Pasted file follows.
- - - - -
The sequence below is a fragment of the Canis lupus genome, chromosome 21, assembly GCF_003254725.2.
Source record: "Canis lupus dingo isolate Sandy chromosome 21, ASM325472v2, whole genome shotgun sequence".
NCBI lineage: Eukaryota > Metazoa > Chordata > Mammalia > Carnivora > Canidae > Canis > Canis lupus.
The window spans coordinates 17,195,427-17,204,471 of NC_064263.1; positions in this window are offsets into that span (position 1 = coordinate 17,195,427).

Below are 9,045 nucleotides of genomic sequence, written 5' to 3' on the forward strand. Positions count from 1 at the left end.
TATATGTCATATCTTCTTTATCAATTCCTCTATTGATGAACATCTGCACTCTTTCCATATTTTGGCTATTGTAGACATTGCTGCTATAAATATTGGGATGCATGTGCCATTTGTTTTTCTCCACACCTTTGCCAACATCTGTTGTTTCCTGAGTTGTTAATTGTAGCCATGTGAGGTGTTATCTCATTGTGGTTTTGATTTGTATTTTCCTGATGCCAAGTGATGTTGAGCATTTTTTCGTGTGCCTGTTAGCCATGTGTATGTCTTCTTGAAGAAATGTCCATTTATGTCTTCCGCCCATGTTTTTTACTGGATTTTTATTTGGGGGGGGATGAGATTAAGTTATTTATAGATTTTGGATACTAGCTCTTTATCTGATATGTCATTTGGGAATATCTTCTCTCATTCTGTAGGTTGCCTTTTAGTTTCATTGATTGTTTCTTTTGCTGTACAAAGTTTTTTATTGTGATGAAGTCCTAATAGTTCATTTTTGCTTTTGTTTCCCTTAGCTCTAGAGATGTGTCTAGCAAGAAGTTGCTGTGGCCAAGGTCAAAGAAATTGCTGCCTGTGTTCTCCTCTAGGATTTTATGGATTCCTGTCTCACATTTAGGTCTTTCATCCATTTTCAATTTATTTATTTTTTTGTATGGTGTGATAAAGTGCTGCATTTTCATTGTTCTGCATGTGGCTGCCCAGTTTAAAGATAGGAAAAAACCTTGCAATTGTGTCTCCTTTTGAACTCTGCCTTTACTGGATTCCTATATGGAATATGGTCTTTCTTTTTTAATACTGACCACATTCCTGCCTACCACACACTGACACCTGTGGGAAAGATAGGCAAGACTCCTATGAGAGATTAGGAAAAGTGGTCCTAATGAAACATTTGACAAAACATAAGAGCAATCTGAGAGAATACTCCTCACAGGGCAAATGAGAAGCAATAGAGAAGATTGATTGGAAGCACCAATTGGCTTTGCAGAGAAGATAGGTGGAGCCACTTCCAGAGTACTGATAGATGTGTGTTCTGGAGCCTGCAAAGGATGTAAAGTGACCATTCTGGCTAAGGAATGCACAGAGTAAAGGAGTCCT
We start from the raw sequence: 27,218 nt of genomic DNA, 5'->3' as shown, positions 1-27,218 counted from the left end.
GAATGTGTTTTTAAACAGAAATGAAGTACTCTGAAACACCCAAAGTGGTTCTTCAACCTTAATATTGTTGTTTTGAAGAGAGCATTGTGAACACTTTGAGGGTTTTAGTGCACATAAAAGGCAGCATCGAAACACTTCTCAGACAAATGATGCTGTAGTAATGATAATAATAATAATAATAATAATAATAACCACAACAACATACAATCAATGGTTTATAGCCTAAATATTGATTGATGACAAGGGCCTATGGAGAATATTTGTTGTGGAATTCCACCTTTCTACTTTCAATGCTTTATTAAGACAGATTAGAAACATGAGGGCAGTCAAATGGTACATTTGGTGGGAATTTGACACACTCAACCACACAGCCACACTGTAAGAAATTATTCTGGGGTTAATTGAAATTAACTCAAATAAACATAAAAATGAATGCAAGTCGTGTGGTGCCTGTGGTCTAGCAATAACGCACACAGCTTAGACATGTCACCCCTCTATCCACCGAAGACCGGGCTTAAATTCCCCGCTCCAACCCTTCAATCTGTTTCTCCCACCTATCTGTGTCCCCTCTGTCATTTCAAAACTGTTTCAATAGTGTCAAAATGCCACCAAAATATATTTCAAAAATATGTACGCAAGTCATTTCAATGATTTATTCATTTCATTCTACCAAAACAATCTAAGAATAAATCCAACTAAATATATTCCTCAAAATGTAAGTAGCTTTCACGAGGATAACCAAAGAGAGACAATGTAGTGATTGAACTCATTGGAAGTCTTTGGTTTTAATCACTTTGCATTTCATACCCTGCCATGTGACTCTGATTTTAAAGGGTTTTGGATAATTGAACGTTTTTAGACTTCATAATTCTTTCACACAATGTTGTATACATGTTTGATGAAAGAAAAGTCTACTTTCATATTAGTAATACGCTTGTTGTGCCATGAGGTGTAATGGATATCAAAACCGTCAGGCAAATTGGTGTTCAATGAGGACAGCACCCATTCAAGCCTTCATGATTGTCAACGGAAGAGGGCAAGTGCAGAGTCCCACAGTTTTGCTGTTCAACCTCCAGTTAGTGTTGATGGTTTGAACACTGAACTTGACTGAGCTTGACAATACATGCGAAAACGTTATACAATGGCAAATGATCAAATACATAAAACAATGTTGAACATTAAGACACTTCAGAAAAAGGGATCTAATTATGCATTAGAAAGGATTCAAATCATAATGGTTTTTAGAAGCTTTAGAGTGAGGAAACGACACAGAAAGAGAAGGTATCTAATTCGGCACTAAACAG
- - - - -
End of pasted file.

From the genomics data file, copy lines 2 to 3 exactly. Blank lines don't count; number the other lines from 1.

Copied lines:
Source record: "Canis lupus dingo isolate Sandy chromosome 21, ASM325472v2, whole genome shotgun sequence".
NCBI lineage: Eukaryota > Metazoa > Chordata > Mammalia > Carnivora > Canidae > Canis > Canis lupus.